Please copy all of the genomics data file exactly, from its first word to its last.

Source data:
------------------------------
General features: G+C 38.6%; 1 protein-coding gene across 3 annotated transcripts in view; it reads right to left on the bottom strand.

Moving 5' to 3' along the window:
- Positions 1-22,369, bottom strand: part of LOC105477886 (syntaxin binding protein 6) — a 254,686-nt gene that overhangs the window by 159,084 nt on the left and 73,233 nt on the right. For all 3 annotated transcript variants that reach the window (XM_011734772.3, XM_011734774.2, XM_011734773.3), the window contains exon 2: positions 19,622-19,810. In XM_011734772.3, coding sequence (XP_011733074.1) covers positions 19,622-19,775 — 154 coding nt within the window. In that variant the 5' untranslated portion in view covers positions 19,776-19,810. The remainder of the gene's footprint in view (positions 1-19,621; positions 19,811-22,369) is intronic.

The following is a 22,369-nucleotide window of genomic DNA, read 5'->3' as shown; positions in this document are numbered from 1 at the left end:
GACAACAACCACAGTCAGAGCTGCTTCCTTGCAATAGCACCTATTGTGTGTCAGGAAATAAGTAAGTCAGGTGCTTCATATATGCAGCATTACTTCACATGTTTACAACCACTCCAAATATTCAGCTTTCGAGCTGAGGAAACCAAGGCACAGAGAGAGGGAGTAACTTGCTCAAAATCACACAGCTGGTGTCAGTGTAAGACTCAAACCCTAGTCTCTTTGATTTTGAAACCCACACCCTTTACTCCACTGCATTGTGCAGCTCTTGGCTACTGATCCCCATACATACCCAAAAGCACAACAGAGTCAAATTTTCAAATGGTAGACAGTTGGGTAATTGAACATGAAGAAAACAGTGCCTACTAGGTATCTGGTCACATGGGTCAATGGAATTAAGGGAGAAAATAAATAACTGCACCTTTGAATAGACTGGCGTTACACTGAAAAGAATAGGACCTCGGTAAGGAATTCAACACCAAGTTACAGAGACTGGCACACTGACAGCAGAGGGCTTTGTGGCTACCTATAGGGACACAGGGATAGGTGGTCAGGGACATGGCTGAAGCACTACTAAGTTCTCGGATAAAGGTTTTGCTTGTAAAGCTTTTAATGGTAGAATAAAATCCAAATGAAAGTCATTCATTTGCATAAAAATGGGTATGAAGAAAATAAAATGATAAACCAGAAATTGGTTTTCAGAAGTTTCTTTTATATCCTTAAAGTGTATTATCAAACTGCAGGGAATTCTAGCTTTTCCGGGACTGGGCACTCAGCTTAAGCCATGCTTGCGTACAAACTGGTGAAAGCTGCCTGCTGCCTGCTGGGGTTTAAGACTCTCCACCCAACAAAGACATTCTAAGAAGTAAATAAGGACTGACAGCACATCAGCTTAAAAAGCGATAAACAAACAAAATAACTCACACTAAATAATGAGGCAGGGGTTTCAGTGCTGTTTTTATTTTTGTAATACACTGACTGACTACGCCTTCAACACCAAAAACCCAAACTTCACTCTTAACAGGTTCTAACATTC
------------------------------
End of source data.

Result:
General features: G+C 38.6%; 1 protein-coding gene across 3 annotated transcripts in view; it reads right to left on the bottom strand.

Moving 5' to 3' along the window:
- Positions 1-22,369, bottom strand: part of LOC105477886 (syntaxin binding protein 6) — a 254,686-nt gene that overhangs the window by 159,084 nt on the left and 73,233 nt on the right. For all 3 annotated transcript variants that reach the window (XM_011734772.3, XM_011734774.2, XM_011734773.3), the window contains exon 2: positions 19,622-19,810. In XM_011734772.3, coding sequence (XP_011733074.1) covers positions 19,622-19,775 — 154 coding nt within the window. In that variant the 5' untranslated portion in view covers positions 19,776-19,810. The remainder of the gene's footprint in view (positions 1-19,621; positions 19,811-22,369) is intronic.

The following is a 22,369-nucleotide window of genomic DNA, read 5'->3' as shown; positions in this document are numbered from 1 at the left end:
GACAACAACCACAGTCAGAGCTGCTTCCTTGCAATAGCACCTATTGTGTGTCAGGAAATAAGTAAGTCAGGTGCTTCATATATGCAGCATTACTTCACATGTTTACAACCACTCCAAATATTCAGCTTTCGAGCTGAGGAAACCAAGGCACAGAGAGAGGGAGTAACTTGCTCAAAATCACACAGCTGGTGTCAGTGTAAGACTCAAACCCTAGTCTCTTTGATTTTGAAACCCACACCCTTTACTCCACTGCATTGTGCAGCTCTTGGCTACTGATCCCCATACATACCCAAAAGCACAACAGAGTCAAATTTTCAAATGGTAGACAGTTGGGTAATTGAACATGAAGAAAACAGTGCCTACTAGGTATCTGGTCACATGGGTCAATGGAATTAAGGGAGAAAATAAATAACTGCACCTTTGAATAGACTGGCGTTACACTGAAAAGAATAGGACCTCGGTAAGGAATTCAACACCAAGTTACAGAGACTGGCACACTGACAGCAGAGGGCTTTGTGGCTACCTATAGGGACACAGGGATAGGTGGTCAGGGACATGGCTGAAGCACTACTAAGTTCTCGGATAAAGGTTTTGCTTGTAAAGCTTTTAATGGTAGAATAAAATCCAAATGAAAGTCATTCATTTGCATAAAAATGGGTATGAAGAAAATAAAATGATAAACCAGAAATTGGTTTTCAGAAGTTTCTTTTATATCCTTAAAGTGTATTATCAAACTGCAGGGAATTCTAGCTTTTCCGGGACTGGGCACTCAGCTTAAGCCATGCTTGCGTACAAACTGGTGAAAGCTGCCTGCTGCCTGCTGGGGTTTAAGACTCTCCACCCAACAAAGACATTCTAAGAAGTAAATAAGGACTGACAGCACATCAGCTTAAAAAGCGATAAACAAACAAAATAACTCACACTAAATAATGAGGCAGGGGTTTCAGTGCTGTTTTTATTTTTGTAATACACTGACTGACTACGCCTTCAACACCAAAAACCCAAACTTCACTCTTAACAGGTTCTAACATTC